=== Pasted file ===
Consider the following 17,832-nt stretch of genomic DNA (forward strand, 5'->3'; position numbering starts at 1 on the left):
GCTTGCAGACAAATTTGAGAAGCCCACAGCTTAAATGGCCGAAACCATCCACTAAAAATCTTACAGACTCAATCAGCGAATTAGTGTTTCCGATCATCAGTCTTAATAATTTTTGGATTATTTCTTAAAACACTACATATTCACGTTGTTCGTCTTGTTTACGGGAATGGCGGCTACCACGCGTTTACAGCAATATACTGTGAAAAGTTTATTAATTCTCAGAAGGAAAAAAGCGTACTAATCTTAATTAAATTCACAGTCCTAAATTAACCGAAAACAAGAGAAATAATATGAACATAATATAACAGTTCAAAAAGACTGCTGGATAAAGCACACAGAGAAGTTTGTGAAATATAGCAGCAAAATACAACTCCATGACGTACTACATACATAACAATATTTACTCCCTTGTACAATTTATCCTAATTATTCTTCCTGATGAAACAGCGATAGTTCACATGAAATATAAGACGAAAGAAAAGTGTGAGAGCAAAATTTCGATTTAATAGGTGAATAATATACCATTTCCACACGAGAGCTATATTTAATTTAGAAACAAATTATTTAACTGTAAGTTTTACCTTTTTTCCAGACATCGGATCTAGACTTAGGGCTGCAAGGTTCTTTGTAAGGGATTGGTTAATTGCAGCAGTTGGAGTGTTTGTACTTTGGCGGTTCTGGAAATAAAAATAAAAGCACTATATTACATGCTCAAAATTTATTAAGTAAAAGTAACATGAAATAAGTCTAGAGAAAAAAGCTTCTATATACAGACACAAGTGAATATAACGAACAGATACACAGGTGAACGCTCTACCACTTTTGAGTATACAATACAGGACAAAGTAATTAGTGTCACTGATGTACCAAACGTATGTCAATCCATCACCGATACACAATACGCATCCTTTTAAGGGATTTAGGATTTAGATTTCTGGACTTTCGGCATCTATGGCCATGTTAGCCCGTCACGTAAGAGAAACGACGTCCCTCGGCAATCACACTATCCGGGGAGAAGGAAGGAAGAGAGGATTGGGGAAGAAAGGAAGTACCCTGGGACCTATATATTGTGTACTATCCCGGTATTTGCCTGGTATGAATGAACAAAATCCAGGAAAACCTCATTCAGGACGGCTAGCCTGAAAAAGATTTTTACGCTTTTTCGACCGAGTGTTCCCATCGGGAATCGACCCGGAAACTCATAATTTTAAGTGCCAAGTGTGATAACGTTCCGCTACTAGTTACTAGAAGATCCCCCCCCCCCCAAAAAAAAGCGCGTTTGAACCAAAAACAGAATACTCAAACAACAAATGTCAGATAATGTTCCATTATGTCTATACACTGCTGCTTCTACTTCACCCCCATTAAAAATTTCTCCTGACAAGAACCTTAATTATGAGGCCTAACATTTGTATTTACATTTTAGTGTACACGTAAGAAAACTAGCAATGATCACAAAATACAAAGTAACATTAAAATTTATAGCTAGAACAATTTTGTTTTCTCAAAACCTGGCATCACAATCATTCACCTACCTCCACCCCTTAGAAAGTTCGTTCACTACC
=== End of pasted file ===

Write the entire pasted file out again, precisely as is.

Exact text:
Consider the following 17,832-nt stretch of genomic DNA (forward strand, 5'->3'; position numbering starts at 1 on the left):
GCTTGCAGACAAATTTGAGAAGCCCACAGCTTAAATGGCCGAAACCATCCACTAAAAATCTTACAGACTCAATCAGCGAATTAGTGTTTCCGATCATCAGTCTTAATAATTTTTGGATTATTTCTTAAAACACTACATATTCACGTTGTTCGTCTTGTTTACGGGAATGGCGGCTACCACGCGTTTACAGCAATATACTGTGAAAAGTTTATTAATTCTCAGAAGGAAAAAAGCGTACTAATCTTAATTAAATTCACAGTCCTAAATTAACCGAAAACAAGAGAAATAATATGAACATAATATAACAGTTCAAAAAGACTGCTGGATAAAGCACACAGAGAAGTTTGTGAAATATAGCAGCAAAATACAACTCCATGACGTACTACATACATAACAATATTTACTCCCTTGTACAATTTATCCTAATTATTCTTCCTGATGAAACAGCGATAGTTCACATGAAATATAAGACGAAAGAAAAGTGTGAGAGCAAAATTTCGATTTAATAGGTGAATAATATACCATTTCCACACGAGAGCTATATTTAATTTAGAAACAAATTATTTAACTGTAAGTTTTACCTTTTTTCCAGACATCGGATCTAGACTTAGGGCTGCAAGGTTCTTTGTAAGGGATTGGTTAATTGCAGCAGTTGGAGTGTTTGTACTTTGGCGGTTCTGGAAATAAAAATAAAAGCACTATATTACATGCTCAAAATTTATTAAGTAAAAGTAACATGAAATAAGTCTAGAGAAAAAAGCTTCTATATACAGACACAAGTGAATATAACGAACAGATACACAGGTGAACGCTCTACCACTTTTGAGTATACAATACAGGACAAAGTAATTAGTGTCACTGATGTACCAAACGTATGTCAATCCATCACCGATACACAATACGCATCCTTTTAAGGGATTTAGGATTTAGATTTCTGGACTTTCGGCATCTATGGCCATGTTAGCCCGTCACGTAAGAGAAACGACGTCCCTCGGCAATCACACTATCCGGGGAGAAGGAAGGAAGAGAGGATTGGGGAAGAAAGGAAGTACCCTGGGACCTATATATTGTGTACTATCCCGGTATTTGCCTGGTATGAATGAACAAAATCCAGGAAAACCTCATTCAGGACGGCTAGCCTGAAAAAGATTTTTACGCTTTTTCGACCGAGTGTTCCCATCGGGAATCGACCCGGAAACTCATAATTTTAAGTGCCAAGTGTGATAACGTTCCGCTACTAGTTACTAGAAGATCCCCCCCCCCCCAAAAAAAAGCGCGTTTGAACCAAAAACAGAATACTCAAACAACAAATGTCAGATAATGTTCCATTATGTCTATACACTGCTGCTTCTACTTCACCCCCATTAAAAATTTCTCCTGACAAGAACCTTAATTATGAGGCCTAACATTTGTATTTACATTTTAGTGTACACGTAAGAAAACTAGCAATGATCACAAAATACAAAGTAACATTAAAATTTATAGCTAGAACAATTTTGTTTTCTCAAAACCTGGCATCACAATCATTCACCTACCTCCACCCCTTAGAAAGTTCGTTCACTACC